When people picture situations where catastrophic burn injuries happen, most envision a fiery car wreck or an industrial explosion. While these are legitimate causes of catastrophic burn injuries, they are not exclusive.

In fact, many burn injuries happen in the home. According to the American Burn Association (ABA), 73% of admissions to burn centers happen after a victim experiences a burn at home.

There are many burn hazards in the home. Some of the most common ones include:

  • Ovens and stoves
  • Heaters and radiators
  • Dryers and washing machines
  • Candles
  • Electrical outlets
  • Kitchen appliances, including pressure cookers and crock pots
  • Beauty products
  • Clothing
  • Heating pads
  • Children’s products

One way that fires break out in homes is from an improperly installed appliance. According to the American Red Cross, most home fires start in the kitchen during cooking—and usually on stovetops rather than in ovens. This is why it’s vital that, when we purchase heat-producing appliances, they be installed in our homes properly.

Another way that home fires can begin is if heat-producing appliances, such as stoves, ovens, heaters, and more, have an inherent design or manufacturing defect that makes them dangerous to use.

Defective products commonly associated with starting home fires include:

  • Faulty wiring: Negligence on behalf of the electrical system manufacturer and/or installer could cause a short circuit.
  • Gas explosions: Improper design, manufacture, or installation in these products can cause explosions or fires.
  • Faulty appliances: Electrical apparatuses in the home, such as electrical appliances and kitchen appliances, can become dangerously hot or cause sparks, flames, or an explosion.

Who’s Liable for a Burn Injury Caused by a Product Defect?

If you or someone you love has sustained a serious or catastrophic burn injury due to a product defect, you may not have to pay for your sudden medical bills and lost wages on your own.

Product manufacturers are required to send safe products to the market. The failure to do so, whether through oversight or deliberate negligence, may make the manufacturer liable for any accidents and injuries caused by their products.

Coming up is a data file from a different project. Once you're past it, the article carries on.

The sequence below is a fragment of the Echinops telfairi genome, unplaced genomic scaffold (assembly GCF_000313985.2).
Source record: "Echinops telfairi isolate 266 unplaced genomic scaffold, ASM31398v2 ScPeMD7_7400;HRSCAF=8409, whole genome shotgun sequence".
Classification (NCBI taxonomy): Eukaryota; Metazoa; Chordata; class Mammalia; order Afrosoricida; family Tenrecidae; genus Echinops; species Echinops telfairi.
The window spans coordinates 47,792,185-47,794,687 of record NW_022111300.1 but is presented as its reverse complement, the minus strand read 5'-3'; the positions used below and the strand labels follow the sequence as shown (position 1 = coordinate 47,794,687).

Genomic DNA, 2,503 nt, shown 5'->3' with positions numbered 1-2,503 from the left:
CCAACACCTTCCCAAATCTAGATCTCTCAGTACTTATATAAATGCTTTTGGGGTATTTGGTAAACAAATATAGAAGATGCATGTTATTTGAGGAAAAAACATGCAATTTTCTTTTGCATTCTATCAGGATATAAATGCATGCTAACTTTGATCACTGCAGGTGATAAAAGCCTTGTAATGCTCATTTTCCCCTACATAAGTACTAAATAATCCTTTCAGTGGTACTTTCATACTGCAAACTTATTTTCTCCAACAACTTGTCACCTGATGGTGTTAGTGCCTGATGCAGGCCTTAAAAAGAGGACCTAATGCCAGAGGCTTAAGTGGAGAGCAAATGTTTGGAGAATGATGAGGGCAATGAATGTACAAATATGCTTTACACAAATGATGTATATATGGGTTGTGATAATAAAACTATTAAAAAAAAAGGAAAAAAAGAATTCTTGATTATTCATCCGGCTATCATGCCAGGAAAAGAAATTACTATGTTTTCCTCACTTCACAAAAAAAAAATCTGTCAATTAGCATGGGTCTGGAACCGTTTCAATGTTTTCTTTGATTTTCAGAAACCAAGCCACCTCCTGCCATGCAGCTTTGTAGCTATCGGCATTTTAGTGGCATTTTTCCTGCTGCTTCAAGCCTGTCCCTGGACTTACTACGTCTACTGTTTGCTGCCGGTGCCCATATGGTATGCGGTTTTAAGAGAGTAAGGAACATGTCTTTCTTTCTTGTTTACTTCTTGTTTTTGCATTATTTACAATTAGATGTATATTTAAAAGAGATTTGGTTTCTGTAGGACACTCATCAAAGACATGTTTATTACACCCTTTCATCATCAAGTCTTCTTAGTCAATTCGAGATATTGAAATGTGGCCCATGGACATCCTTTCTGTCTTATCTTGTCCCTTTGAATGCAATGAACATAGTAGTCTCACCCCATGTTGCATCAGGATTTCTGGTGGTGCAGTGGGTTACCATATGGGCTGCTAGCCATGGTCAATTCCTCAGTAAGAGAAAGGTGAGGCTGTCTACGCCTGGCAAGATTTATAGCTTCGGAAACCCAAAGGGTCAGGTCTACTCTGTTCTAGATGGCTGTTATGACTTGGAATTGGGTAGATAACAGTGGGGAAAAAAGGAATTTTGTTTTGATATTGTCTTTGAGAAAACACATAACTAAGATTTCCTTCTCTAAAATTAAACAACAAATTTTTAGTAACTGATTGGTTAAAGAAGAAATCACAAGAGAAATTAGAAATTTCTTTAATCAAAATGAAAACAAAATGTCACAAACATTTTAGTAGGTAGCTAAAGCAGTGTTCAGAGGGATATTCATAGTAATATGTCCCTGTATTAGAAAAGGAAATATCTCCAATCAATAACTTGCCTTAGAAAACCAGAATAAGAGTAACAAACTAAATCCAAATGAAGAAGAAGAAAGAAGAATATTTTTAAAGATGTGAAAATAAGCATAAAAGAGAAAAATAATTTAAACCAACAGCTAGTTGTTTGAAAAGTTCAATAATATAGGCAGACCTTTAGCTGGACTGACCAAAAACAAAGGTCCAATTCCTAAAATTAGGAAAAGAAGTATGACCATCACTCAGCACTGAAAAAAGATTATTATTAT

There are several situations where a manufacturer may be held liable for a product defect, including the following:

  • Manufacturing defects: This type of defect occurs when there was a problem with how specific items in a line of products was made. This could affect only one product, or it could affect a series of products that were manufactured in the same batch. For example, a car with malfunctioning brakes may be isolated to that car alone, rather than that entire car model.
  • Design defects: This type of defect occurs when an entire line of products suffers from a similar defect. This means there was an inherent flaw in the way the product was designed. For example, if an entire line of a certain car model is susceptible to rollover accidents, then that indicates there was a miscalculation in the way the product was designed, even before it was manufactured.
  • Marketing defects: This type of defect is also known as “failure to warn” and occurs when a product fails to provide adequate warning or instructions on how to use the product safely. For example, if a drug manufacturer does not list the potential interactions or side effects of a medication, they may be held liable for any injuries that result from failing to provide that critical knowledge to consumers.

Suffered from a Catastrophic Burn Injury? Contact Us Today

Product liability cases can be complicated since there can be multiple parties to hold liable for negligence. At Shoop | A Professional Law Corporation, our experienced Los Angeles product liability attorneys can sort through the details of your case while you focus on recovering from your injuries.

Our team has a strong track record of success in cases like these, and we have recovered over $550,000,000 for our clients. Learn how we can help you, too.

Call Shoop | A Professional Law Corporation at (866) 884-1717 to schedule a free consultation.